Victimology and Criminal Justice System

Victimology and Criminal Justice System
Lisa Moore
CJA 540
May 7, 2010
Dr. Timothy Emerick

Victimology and Criminal Justice System
      According to Karmen (2003) “victimology is the scientific study of victimization, including the relationships between victims and offenders, the interactions between victims and the criminal justice system that is, the police and courts, and corrections officials and the connections between victims and other social groups and institutions, such as the media, businesses, and social movements, and a victim is any person who has been harmed by another person.”   Alternatives to the traditional criminal justice system, such as shaming, peacemaking strategies, and restorative justice have been a growing part of the debate surrounding the theory of criminology.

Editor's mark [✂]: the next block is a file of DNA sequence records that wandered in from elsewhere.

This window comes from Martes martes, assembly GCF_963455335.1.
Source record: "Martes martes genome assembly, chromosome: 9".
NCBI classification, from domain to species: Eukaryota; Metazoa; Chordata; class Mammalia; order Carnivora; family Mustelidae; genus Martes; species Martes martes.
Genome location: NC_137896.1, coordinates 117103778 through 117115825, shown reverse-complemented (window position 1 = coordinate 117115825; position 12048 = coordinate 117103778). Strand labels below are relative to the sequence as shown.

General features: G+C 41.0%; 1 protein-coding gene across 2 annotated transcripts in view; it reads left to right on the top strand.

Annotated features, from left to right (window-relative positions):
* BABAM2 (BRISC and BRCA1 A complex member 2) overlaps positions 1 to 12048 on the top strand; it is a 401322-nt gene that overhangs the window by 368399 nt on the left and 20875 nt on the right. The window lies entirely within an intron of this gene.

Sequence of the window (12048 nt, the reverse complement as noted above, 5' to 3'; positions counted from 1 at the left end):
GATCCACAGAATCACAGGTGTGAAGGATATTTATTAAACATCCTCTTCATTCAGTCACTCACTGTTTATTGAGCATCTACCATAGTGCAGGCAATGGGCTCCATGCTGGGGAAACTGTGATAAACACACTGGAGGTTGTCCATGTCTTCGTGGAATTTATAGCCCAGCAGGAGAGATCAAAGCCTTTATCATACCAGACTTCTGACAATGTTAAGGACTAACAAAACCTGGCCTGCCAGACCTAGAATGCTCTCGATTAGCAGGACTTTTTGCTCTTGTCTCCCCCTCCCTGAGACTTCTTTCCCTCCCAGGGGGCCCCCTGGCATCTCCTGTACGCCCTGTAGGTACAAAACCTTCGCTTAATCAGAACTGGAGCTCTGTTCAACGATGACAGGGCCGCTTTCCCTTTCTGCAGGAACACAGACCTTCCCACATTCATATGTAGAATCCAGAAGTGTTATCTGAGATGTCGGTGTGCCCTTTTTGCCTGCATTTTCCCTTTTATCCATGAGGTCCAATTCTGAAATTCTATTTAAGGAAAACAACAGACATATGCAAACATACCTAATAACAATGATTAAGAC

With the alternatives to criminal justice system, the most distinctive contribution “has been John Braithwaite’s theory of re-integrative shaming, which states “the efficacy of re-integrative shaming, and the counter-productiveness of stigmatization in controlling crime” (Moore, 1993).   The theory of re-integrative “shaming argues that the importance of social disapproval has generally been underestimated by institutions of criminal justice as well as criminological theory. To understand crime rates we need to examine the degree to which offending is shamed and whether that shaming is re-integrative or stigmatic” (Harris. 2001 pp. 71–207).
      According to Braithwaite (pp. 323, 323, 1989) “re-integrative shaming as disapproval is respectful of the person, is terminated by forgiveness, does not label the person as evil, nor allows condemnation to result in a master status trait. The theory predicts that re-integrative shaming will result in less offending. Conversely, stigmatizing shaming is not respectful of the person, is not terminated by forgiveness, labels the person as evil and allows individual to attain...